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Sei bounty killers per una strage review

From The Spaghetti Western Database

Six Bounty Killers for a Massacre (1973)

Six bounty killers for a massacre

A film that had to be produced on an ultra-low budget and quite possibly cobbled together with what pieces were shot, before the production was halted. The plot is another take on the banding together of professional characters, this time bounty killers, to try and kill a madman and take back control of the besieged town of Abilene and rescue the wife and the daughter of the Governor of Texas. Of course, being bounty hunters, they are interested and enlist for this job, with the lure of a chunk of a reward of $300,000 to be split among the men. Each man is given a piece of a coupon that states “State Department of Texas coupons,” to be redeemed if the mission is successful.

The town of Abilene is being ran by a man they call “ Frank the Irishman" (Donald O' Brien), and he rules the town with an iron-fist and allows no one to enter or exit the town without his men’s consent. Even blocking the main road into town with a gate. The Irishman runs the bank and prints his own money, duping people when they deposit in the bank by exchanging the legitimate currency with that of his own design, there being one big catch though… that is the money cannot be spent outside of the town of Abilene, another way of ensnaring the depositors in his bank in his fortified town. As one scene can attest, when two townsfolk are put on trial for trying to collect the bounty on a couple of the Frank’s goons, that Frank is judge, jury and executioner. Even allowing the two men a chance to duel it out with him, but, their guns returned to them to use in the duel are without bullets.

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So, the six bounty killers arrive in town and figure out whom the others are and come up with a plan to save the hostages and whisk them away to safety. Frank though is no fool and has been taking the money from the bank and the territorial robberies and hiding them in a town he refers to as “Dead City, leaving the money with a man who he calls his brother, and who is introduced attempting to rape a young woman, and when her mother saves her, he rapes the mother instead. The ending is then set for a showdown with the Irishman, his gang and the six avengers.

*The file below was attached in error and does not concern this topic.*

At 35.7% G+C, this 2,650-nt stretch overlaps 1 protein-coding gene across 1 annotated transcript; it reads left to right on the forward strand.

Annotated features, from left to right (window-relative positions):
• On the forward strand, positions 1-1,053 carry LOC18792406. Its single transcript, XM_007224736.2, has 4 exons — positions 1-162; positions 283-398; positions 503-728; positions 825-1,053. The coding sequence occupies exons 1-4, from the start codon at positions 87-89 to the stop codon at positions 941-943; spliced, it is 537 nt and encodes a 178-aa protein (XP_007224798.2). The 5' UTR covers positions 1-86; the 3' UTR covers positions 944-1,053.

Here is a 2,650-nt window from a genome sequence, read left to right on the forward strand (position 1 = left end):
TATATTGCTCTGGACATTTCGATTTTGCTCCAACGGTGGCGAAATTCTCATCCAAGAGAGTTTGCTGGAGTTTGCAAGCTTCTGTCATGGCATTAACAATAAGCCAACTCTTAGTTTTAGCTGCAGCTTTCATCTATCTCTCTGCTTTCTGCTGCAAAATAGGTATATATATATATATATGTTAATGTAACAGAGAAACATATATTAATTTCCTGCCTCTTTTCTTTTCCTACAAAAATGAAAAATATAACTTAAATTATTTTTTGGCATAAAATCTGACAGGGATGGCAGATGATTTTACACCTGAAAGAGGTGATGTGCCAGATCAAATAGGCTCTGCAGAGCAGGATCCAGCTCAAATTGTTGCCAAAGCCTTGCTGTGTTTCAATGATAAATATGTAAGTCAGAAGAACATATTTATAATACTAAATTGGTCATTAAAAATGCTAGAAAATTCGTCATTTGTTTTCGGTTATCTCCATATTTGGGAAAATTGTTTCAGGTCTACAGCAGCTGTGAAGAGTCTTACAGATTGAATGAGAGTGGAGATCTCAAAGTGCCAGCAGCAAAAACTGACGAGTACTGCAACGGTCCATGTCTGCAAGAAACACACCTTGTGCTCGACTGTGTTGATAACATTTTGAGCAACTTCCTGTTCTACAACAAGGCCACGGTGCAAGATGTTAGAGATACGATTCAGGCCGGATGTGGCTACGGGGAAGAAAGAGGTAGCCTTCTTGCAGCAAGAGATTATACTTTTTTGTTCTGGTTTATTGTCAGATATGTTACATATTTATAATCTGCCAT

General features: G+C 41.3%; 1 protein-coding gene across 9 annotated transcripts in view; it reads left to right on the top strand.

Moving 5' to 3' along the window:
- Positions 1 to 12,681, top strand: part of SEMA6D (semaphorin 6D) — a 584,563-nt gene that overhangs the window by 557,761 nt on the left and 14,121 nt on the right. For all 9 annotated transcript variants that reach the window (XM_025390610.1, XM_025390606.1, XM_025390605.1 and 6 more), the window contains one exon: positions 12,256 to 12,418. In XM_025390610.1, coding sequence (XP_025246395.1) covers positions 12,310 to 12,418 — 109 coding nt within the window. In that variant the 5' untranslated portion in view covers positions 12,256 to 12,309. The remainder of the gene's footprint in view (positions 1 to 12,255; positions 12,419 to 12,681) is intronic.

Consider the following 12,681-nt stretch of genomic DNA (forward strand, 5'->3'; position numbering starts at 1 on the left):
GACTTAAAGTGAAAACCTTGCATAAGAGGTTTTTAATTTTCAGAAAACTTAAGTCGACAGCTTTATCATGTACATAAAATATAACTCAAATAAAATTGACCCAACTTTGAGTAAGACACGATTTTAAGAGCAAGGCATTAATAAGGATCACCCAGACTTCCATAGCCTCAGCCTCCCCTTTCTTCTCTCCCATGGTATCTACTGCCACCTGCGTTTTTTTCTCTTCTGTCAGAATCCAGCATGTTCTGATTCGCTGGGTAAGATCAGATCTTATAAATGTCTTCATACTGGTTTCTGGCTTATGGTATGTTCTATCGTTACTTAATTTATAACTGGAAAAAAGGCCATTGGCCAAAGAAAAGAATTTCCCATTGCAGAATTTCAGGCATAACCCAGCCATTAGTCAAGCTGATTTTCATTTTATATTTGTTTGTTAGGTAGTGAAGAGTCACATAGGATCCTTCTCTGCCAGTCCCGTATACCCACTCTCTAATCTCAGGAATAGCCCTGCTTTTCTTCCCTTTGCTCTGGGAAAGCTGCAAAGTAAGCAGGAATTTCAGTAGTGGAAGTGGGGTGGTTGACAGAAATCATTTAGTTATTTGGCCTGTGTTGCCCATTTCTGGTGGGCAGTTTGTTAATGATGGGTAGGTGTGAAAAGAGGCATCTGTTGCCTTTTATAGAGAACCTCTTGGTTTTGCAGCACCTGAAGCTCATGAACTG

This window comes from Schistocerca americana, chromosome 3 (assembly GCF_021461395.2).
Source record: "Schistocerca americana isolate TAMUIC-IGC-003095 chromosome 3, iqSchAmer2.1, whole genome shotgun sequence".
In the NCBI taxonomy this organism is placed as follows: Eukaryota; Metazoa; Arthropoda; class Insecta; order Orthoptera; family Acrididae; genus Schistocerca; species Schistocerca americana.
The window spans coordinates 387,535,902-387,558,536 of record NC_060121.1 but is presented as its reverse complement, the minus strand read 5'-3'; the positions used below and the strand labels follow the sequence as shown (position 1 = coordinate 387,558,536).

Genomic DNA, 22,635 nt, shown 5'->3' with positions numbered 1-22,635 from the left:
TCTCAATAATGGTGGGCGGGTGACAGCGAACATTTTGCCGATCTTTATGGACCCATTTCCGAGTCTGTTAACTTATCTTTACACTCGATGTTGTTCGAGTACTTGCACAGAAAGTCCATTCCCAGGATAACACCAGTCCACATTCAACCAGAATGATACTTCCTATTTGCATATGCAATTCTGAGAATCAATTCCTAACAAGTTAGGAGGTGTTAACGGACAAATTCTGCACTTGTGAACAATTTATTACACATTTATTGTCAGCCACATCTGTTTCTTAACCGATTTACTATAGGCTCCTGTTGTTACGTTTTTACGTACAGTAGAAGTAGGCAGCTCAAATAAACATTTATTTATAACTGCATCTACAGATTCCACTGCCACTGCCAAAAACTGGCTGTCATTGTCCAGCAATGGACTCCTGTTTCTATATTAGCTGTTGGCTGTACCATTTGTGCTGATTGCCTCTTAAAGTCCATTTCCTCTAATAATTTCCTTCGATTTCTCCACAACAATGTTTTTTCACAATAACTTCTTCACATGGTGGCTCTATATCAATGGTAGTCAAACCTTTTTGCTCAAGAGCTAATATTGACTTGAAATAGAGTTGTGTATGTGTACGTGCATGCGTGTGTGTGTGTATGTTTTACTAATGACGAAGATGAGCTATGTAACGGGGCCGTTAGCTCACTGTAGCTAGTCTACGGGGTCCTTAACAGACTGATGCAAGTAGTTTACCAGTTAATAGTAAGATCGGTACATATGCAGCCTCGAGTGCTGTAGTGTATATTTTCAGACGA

The film tries to integrate the six bounty killers in separate introductions, leading up to their assembling in the town, but, this attempt while afforded a few characters, does not materialize for the whole group, leaving this angle undeveloped. The bounty killers only become a combined unit, after around the fifty-minute mark, and no comradery is developed for an emotional pay-off. Each is a solitary entry in the film and no connection is made between any characters, even beyond the bounty killers. Scenes of inactivity abound throughout this film, and uninspired actors, who do nothing but stare blankly and have trouble delivering their lines, this screaming out amateurism, that is besides the name actors in the cast, who do their best to bail out this sinking ship.

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Robert Woods character is introduced briefly and promptly disappears again until the last thirty or so minutes. George Wang’s character does the same, even Donald O’Brien does disappearing acts throughout it for stretches. The direction is lazy and uninspired, and the cinematography is dull and lackluster, and the film is cut and edited badly, making the already disjointed proceedings appear even more so. The night scenes are very dark, with the lighting at time atrocious. Not much to recommend here except the fleeting glances you get of the genre regulars Robert Woods, Donald O’ Brien and George Wang.

The film is directed by Franco Lattanzi, who directed four films in total including Giustiziere di Dio, Il and The Tiger from The River Kwai, and is noted by at least one source as the producer of Six Bounty Killers for a Massacre [1]. The Cinematographer on the film Giovanni Varriano, also worked in that capacity on the equally inept Gianni Crea western Finders Killers. The fine character actor Attilio Dottesio, appears as Cemetery and was in many westerns including such notable ones as Run Man Run (Corri, uomo, corri), Shango, and uncredited in The Good, The Bad and The Ugly and The Big Gundown. Robert Woods, a prolific Italian western actor, appeared in many films, including; My Name is Pecos (Due once di piombo), Pecos Cleans Up (Pecos è qui: prega e muori), Black Jack and Gatling Gun. Donald O’Brien is probably best known for his acting turns in Run Man, Run, Keoma, Mannaja and Silver Saddle, among many other films. The music is another troubling issue, as it is credited to the very proficient Piero Piccioni, who has composed some brilliant scores in many movies, but this is not one. Like the rest of the film, the score is cut up and does not belong in the proceedings and I find it hard to think Piccioni, had any clue how his music was used in this film.


Thanks as always to the spaghetti western expert Tom Betts and Carl Black.

[1]. Riling, Yngve P. The Spaghetti Western bible. Illusio2000, 2010.


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Article written by Michael Hauss, author of reviews and articles for Monster magazine, We Belong Dead, Multitude of Movies, Divine Exploitation, Exploitation Retrospect, Weng's Chop and various blogs that include Multitude of Movies, Theater of Guts and the SWDb. He has a love of film with particular interest in the Spaghetti Western and Horror genres. Michael lives in the United States where he resides with his daughter and their two cats Rotten Ralph and Fatty boo-boo.
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